Bread – Punishment

August 9, 2013

Readings for Friday, August 9, designated by the 1979 Book of Common Prayer: 2 Sam. 12:1-14; Acts 19:21-41; Mark 9:14-29; Psalms 88,91,92


In today’s reading from Samuel, we have the story of the aftermath of David and Bathsheba. Bathsheba was the wife of Uriah, but David saw her, thought she was very beautiful, and took her, killing Uriah by a trick in the process. Sort of like what we might do to get something we want.

God sends Nathan the prophet to confront David with his sin by telling David about a rich man who took a baby lamb from a poor man who had nothing so that the rich man could entertain his neighbor. In hearing this story, David of course rises up in righteous anger and says, essentially, “who could do such a thing?” Nathan then says, simply, “You are the man.”

How many stories could be told which, when we hear them, we would be angry about such an injustice, only to have God or our conscience tell us, in our quiet of reflection, that “you are the man.” “You are the evil doer.” “You are the one who has answered viciously, plotted for advantage, conducted murder in your heart, etc.

Yes, we are the people who are involved in these sordid stories of our lives. And we are responsible. And we are guilty. And we are sinful.

David hears Nathan and says “I have sinned against the Lord.” 2 Sam. 12:13. And in this he is right. Yes, his sin was against Uriah (who he killed), Bathsheba (who he turned into an adulteress), and even his own subjects (who he let down by his lack of integrity and honesty). But first and foremost it was against God. It was against His holy standard of behavior, of right and wrong, of His perfection.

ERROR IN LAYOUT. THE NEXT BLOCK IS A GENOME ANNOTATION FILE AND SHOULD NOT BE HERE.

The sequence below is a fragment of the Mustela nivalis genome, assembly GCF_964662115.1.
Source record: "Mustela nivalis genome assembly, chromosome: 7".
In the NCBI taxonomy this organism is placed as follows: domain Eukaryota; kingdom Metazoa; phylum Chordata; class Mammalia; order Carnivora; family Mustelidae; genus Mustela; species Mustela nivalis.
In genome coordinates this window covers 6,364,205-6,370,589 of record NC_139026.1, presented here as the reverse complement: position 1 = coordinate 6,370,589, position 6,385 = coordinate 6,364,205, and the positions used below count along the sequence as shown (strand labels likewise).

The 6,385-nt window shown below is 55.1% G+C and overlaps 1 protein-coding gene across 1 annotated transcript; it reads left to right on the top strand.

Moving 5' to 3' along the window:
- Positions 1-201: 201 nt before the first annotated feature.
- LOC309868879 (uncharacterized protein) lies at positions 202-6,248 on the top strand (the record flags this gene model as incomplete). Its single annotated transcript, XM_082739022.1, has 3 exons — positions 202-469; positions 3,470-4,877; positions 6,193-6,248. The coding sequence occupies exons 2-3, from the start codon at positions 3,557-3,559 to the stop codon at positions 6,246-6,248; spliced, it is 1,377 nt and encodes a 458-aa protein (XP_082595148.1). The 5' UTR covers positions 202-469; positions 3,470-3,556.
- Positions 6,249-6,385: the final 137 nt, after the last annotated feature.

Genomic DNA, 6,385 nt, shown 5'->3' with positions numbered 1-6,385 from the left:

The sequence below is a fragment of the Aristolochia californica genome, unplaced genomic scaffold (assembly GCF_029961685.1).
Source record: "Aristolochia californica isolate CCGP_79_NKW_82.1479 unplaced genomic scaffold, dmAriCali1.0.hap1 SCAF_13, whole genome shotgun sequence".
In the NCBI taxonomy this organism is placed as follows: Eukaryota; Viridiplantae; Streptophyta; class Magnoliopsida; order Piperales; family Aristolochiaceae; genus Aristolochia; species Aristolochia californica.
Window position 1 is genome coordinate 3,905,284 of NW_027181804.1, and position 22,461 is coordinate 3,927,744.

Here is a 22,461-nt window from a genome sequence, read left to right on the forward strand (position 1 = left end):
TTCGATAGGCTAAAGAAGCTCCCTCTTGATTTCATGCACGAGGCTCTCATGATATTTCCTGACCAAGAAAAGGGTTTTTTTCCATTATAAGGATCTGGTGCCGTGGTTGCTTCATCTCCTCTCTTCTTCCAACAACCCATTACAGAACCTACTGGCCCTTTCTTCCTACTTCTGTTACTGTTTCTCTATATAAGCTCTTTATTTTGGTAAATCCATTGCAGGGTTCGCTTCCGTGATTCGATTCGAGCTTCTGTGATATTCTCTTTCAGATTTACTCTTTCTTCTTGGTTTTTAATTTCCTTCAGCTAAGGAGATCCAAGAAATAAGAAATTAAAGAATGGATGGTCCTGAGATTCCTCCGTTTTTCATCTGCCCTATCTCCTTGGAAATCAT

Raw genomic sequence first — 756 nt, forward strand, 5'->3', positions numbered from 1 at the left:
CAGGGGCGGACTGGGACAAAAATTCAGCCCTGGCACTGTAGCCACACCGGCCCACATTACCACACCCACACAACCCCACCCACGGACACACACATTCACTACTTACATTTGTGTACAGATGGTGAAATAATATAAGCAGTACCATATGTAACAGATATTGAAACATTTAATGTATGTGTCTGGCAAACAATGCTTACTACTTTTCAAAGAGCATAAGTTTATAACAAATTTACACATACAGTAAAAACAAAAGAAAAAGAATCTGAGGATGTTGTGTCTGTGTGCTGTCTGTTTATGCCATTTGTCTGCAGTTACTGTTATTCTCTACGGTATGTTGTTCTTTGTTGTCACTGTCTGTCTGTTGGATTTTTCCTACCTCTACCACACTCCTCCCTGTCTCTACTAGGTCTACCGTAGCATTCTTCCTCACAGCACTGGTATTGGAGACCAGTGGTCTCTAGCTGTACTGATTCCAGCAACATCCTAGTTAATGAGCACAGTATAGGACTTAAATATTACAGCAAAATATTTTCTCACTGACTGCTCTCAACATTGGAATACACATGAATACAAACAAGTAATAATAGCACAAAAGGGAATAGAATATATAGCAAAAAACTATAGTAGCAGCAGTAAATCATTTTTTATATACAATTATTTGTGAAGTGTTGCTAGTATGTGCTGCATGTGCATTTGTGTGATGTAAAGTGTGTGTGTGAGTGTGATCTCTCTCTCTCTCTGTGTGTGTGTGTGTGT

Likewise, our sins are against others, but primarily they are against God’s will in our lives and His rules for living. They are violations of God’s holiness. They are insults hurled at God by us.

For which we deserve punishment. For those who do not believe in Jesus Christ, who have not repented and turned to Him in faith, it means punishment in this world and the next, for all time. For those who are saved by God’s mercy and in His sovereign will through faith in Jesus Christ, there is a different outcome.

Oh, there is punishment, but of a different sort.

Immediately after David has confessed his sin, Nathan has this to say – listen in very carefully: “And Nathan said to David, ‘The Lord also has put away your sin; you shall not die. Nevertheless, because by this deed you have utterly scorned the Lord, the child who is born to you shall die.’” 2 Sam. 12:13-14.

In Christ Jesus, we are like David. The Lord has put away our sin by His sovereign grace, His mercy extended to us who are utterly undeserving of it but receive it anyway. However, God does not take insults lightly and there are consequences. In David’s case, the loss of a child. In our case, punishment may be less or more, but it will be.

When we are saved in Christ, we will receive punishment for our sins in this life, with perhaps even the reduction of rewards in heaven, but “The Lord also has put away your sin; you shall not die.” Salvation is assured. And so is punishment for our sins. We do not avoid punishment for our sins by the finished work of Jesus Christ on the cross; we avoid destruction in the lake of fire. We do not avoid the consequences of our sin, but we do not die either.

God was not happy with David, and He punished him for his sins against Him. But God was merciful and spared his life, just like He is merciful to those whom He brings to Christ.

Isn’t this the “good news,” actually the best news? Through Jesus Christ the permanent consequences of our sin, death, is overcome and we will live forever in the presence of the Lord. The permanent punishment of death for all eternity is held back because God has mercy and took out His wrath on His Son and our Savior. However, the temporal consequences of sin are real. God will not be scorned. And, for our sins against God, we will be like David, saved and punished – which beats punished and dead for eternity all day long.


© 2013 GBF


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